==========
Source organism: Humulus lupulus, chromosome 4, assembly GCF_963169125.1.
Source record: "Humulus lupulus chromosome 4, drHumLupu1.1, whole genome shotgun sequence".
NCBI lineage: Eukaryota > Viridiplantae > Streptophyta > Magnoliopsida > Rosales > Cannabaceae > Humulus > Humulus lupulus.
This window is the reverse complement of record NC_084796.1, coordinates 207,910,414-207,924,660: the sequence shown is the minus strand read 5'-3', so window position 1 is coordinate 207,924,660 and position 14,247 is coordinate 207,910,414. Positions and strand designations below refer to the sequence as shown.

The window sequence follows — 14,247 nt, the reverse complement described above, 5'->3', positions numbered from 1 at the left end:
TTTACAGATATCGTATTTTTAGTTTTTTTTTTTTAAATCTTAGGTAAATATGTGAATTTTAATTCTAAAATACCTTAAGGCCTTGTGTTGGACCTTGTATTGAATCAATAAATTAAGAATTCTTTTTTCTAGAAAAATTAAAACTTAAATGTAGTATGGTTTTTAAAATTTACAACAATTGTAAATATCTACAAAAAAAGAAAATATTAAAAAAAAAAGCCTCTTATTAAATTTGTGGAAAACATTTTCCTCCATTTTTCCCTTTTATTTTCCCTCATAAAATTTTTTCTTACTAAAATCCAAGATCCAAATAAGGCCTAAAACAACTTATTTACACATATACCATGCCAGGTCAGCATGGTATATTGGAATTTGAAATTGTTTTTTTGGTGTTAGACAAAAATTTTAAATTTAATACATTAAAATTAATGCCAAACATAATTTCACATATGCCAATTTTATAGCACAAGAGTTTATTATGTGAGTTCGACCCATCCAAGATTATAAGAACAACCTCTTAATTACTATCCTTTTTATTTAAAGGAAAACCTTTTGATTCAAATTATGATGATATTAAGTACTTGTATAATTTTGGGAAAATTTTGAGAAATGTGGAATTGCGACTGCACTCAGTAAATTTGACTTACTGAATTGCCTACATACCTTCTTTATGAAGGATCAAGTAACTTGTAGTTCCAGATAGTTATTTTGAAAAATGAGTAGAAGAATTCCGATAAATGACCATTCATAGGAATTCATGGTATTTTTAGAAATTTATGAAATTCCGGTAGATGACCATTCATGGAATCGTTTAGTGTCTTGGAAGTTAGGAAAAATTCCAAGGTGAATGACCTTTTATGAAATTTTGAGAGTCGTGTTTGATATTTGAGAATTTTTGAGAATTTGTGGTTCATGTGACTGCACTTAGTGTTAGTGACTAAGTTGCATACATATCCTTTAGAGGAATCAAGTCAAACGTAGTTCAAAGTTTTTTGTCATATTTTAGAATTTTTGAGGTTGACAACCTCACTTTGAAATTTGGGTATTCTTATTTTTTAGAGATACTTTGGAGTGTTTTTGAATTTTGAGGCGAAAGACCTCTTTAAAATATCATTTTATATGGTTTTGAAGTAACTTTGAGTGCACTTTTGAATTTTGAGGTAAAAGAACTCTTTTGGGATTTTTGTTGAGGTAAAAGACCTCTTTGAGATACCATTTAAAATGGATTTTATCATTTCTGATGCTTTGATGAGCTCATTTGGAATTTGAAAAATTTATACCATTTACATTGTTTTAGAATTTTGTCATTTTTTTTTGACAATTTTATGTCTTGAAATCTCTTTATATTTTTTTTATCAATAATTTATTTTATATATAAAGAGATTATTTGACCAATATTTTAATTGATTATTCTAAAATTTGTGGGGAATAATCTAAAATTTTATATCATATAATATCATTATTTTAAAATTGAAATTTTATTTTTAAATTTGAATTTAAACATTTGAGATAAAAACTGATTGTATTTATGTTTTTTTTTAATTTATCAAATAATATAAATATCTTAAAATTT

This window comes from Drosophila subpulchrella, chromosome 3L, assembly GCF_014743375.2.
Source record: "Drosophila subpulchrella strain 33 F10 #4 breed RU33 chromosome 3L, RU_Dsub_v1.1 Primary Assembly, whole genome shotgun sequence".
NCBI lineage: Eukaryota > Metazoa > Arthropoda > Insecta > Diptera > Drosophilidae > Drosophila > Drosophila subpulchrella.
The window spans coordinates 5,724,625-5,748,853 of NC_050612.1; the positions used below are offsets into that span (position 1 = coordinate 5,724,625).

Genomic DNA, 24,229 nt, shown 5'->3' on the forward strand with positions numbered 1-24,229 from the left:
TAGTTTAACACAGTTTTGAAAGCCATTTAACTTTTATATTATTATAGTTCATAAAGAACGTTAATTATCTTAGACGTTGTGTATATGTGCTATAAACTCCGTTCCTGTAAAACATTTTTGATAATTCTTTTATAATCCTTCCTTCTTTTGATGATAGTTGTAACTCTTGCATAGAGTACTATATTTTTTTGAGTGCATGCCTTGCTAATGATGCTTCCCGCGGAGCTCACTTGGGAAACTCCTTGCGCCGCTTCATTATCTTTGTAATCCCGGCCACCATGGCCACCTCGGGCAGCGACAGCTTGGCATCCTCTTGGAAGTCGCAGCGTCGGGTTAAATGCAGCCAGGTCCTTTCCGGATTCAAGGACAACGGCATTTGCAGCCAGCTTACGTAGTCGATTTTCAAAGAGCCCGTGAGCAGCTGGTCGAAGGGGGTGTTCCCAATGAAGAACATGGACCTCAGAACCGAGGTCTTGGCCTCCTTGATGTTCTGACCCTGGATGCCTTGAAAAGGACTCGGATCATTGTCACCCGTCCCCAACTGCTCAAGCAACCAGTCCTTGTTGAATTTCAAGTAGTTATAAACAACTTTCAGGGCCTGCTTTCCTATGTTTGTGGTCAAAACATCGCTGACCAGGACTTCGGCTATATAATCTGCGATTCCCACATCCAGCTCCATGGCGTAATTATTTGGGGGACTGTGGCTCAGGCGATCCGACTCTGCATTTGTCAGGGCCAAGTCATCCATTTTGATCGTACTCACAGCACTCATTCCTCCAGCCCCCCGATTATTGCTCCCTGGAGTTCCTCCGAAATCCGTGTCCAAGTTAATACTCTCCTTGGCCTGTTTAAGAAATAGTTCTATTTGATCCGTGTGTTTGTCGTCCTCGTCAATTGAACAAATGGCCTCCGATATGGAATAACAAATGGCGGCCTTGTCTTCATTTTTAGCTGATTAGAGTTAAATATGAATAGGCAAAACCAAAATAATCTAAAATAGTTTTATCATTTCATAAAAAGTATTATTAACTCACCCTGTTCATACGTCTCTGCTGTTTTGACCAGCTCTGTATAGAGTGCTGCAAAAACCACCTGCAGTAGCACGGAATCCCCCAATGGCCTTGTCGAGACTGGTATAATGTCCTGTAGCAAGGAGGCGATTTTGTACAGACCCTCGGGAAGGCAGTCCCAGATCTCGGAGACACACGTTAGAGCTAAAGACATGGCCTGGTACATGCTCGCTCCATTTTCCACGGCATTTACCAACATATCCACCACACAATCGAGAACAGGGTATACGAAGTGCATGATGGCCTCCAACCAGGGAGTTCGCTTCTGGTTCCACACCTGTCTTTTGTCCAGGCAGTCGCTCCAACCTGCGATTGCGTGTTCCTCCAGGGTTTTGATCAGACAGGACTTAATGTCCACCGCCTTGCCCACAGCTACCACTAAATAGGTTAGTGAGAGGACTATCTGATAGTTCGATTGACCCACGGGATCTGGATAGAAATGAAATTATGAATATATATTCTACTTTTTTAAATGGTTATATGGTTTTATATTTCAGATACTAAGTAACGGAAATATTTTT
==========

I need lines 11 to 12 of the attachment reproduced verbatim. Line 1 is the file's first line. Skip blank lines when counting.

Genomic DNA, 24,229 nt, shown 5'->3' on the forward strand with positions numbered 1-24,229 from the left:
TAGTTTAACACAGTTTTGAAAGCCATTTAACTTTTATATTATTATAGTTCATAAAGAACGTTAATTATCTTAGACGTTGTGTATATGTGCTATAAACTCCGTTCCTGTAAAACATTTTTGATAATTCTTTTATAATCCTTCCTTCTTTTGATGATAGTTGTAACTCTTGCATAGAGTACTATATTTTTTTGAGTGCATGCCTTGCTAATGATGCTTCCCGCGGAGCTCACTTGGGAAACTCCTTGCGCCGCTTCATTATCTTTGTAATCCCGGCCACCATGGCCACCTCGGGCAGCGACAGCTTGGCATCCTCTTGGAAGTCGCAGCGTCGGGTTAAATGCAGCCAGGTCCTTTCCGGATTCAAGGACAACGGCATTTGCAGCCAGCTTACGTAGTCGATTTTCAAAGAGCCCGTGAGCAGCTGGTCGAAGGGGGTGTTCCCAATGAAGAACATGGACCTCAGAACCGAGGTCTTGGCCTCCTTGATGTTCTGACCCTGGATGCCTTGAAAAGGACTCGGATCATTGTCACCCGTCCCCAACTGCTCAAGCAACCAGTCCTTGTTGAATTTCAAGTAGTTATAAACAACTTTCAGGGCCTGCTTTCCTATGTTTGTGGTCAAAACATCGCTGACCAGGACTTCGGCTATATAATCTGCGATTCCCACATCCAGCTCCATGGCGTAATTATTTGGGGGACTGTGGCTCAGGCGATCCGACTCTGCATTTGTCAGGGCCAAGTCATCCATTTTGATCGTACTCACAGCACTCATTCCTCCAGCCCCCCGATTATTGCTCCCTGGAGTTCCTCCGAAATCCGTGTCCAAGTTAATACTCTCCTTGGCCTGTTTAAGAAATAGTTCTATTTGATCCGTGTGTTTGTCGTCCTCGTCAATTGAACAAATGGCCTCCGATATGGAATAACAAATGGCGGCCTTGTCTTCATTTTTAGCTGATTAGAGTTAAATATGAATAGGCAAAACCAAAATAATCTAAAATAGTTTTATCATTTCATAAAAAGTATTATTAACTCACCCTGTTCATACGTCTCTGCTGTTTTGACCAGCTCTGTATAGAGTGCTGCAAAAACCACCTGCAGTAGCACGGAATCCCCCAATGGCCTTGTCGAGACTGGTATAATGTCCTGTAGCAAGGAGGCGATTTTGTACAGACCCTCGGGAAGGCAGTCCCAGATCTCGGAGACACACGTTAGAGCTAAAGACATGGCCTGGTACATGCTCGCTCCATTTTCCACGGCATTTACCAACATATCCACCACACAATCGAGAACAGGGTATACGAAGTGCATGATGGCCTCCAACCAGGGAGTTCGCTTCTGGTTCCACACCTGTCTTTTGTCCAGGCAGTCGCTCCAACCTGCGATTGCGTGTTCCTCCAGGGTTTTGATCAGACAGGACTTAATGTCCACCGCCTTGCCCACAGCTACCACTAAATAGGTTAGTGAGAGGACTATCTGATAGTTCGATTGACCCACGGGATCTGGATAGAAATGAAATTATGAATATATATTCTACTTTTTTAAATGGTTATATGGTTTTATATTTCAGATACTAAGTAACGGAAATATTTTT